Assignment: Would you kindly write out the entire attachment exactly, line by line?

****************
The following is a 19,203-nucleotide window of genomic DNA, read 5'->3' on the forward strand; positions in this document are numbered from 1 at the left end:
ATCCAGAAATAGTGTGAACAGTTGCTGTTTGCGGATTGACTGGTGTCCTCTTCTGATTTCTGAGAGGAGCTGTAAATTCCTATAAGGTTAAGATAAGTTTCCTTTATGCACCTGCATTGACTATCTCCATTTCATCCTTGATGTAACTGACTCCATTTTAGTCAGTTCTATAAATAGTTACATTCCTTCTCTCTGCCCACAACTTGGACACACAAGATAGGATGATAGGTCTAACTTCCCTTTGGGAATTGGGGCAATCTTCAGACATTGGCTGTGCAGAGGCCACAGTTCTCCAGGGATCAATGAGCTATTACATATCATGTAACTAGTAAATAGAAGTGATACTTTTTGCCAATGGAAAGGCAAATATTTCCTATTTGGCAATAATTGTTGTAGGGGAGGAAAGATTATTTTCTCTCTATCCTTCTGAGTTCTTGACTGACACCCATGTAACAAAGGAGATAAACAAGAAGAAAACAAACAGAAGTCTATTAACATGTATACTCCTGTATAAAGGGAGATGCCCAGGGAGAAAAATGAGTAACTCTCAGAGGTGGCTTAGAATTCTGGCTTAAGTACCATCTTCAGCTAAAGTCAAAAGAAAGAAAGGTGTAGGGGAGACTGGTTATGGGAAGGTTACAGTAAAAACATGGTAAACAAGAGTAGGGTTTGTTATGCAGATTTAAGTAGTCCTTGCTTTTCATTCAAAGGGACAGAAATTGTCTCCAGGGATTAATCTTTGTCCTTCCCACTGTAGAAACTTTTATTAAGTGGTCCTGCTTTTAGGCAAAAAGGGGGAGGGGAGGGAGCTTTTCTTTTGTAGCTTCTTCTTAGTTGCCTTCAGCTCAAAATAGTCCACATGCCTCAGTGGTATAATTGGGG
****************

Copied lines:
The following is a 19,203-nucleotide window of genomic DNA, read 5'->3' on the forward strand; positions in this document are numbered from 1 at the left end:
ATCCAGAAATAGTGTGAACAGTTGCTGTTTGCGGATTGACTGGTGTCCTCTTCTGATTTCTGAGAGGAGCTGTAAATTCCTATAAGGTTAAGATAAGTTTCCTTTATGCACCTGCATTGACTATCTCCATTTCATCCTTGATGTAACTGACTCCATTTTAGTCAGTTCTATAAATAGTTACATTCCTTCTCTCTGCCCACAACTTGGACACACAAGATAGGATGATAGGTCTAACTTCCCTTTGGGAATTGGGGCAATCTTCAGACATTGGCTGTGCAGAGGCCACAGTTCTCCAGGGATCAATGAGCTATTACATATCATGTAACTAGTAAATAGAAGTGATACTTTTTGCCAATGGAAAGGCAAATATTTCCTATTTGGCAATAATTGTTGTAGGGGAGGAAAGATTATTTTCTCTCTATCCTTCTGAGTTCTTGACTGACACCCATGTAACAAAGGAGATAAACAAGAAGAAAACAAACAGAAGTCTATTAACATGTATACTCCTGTATAAAGGGAGATGCCCAGGGAGAAAAATGAGTAACTCTCAGAGGTGGCTTAGAATTCTGGCTTAAGTACCATCTTCAGCTAAAGTCAAAAGAAAGAAAGGTGTAGGGGAGACTGGTTATGGGAAGGTTACAGTAAAAACATGGTAAACAAGAGTAGGGTTTGTTATGCAGATTTAAGTAGTCCTTGCTTTTCATTCAAAGGGACAGAAATTGTCTCCAGGGATTAATCTTTGTCCTTCCCACTGTAGAAACTTTTATTAAGTGGTCCTGCTTTTAGGCAAAAAGGGGGAGGGGAGGGAGCTTTTCTTTTGTAGCTTCTTCTTAGTTGCCTTCAGCTCAAAATAGTCCACATGCCTCAGTGGTATAATTGGGG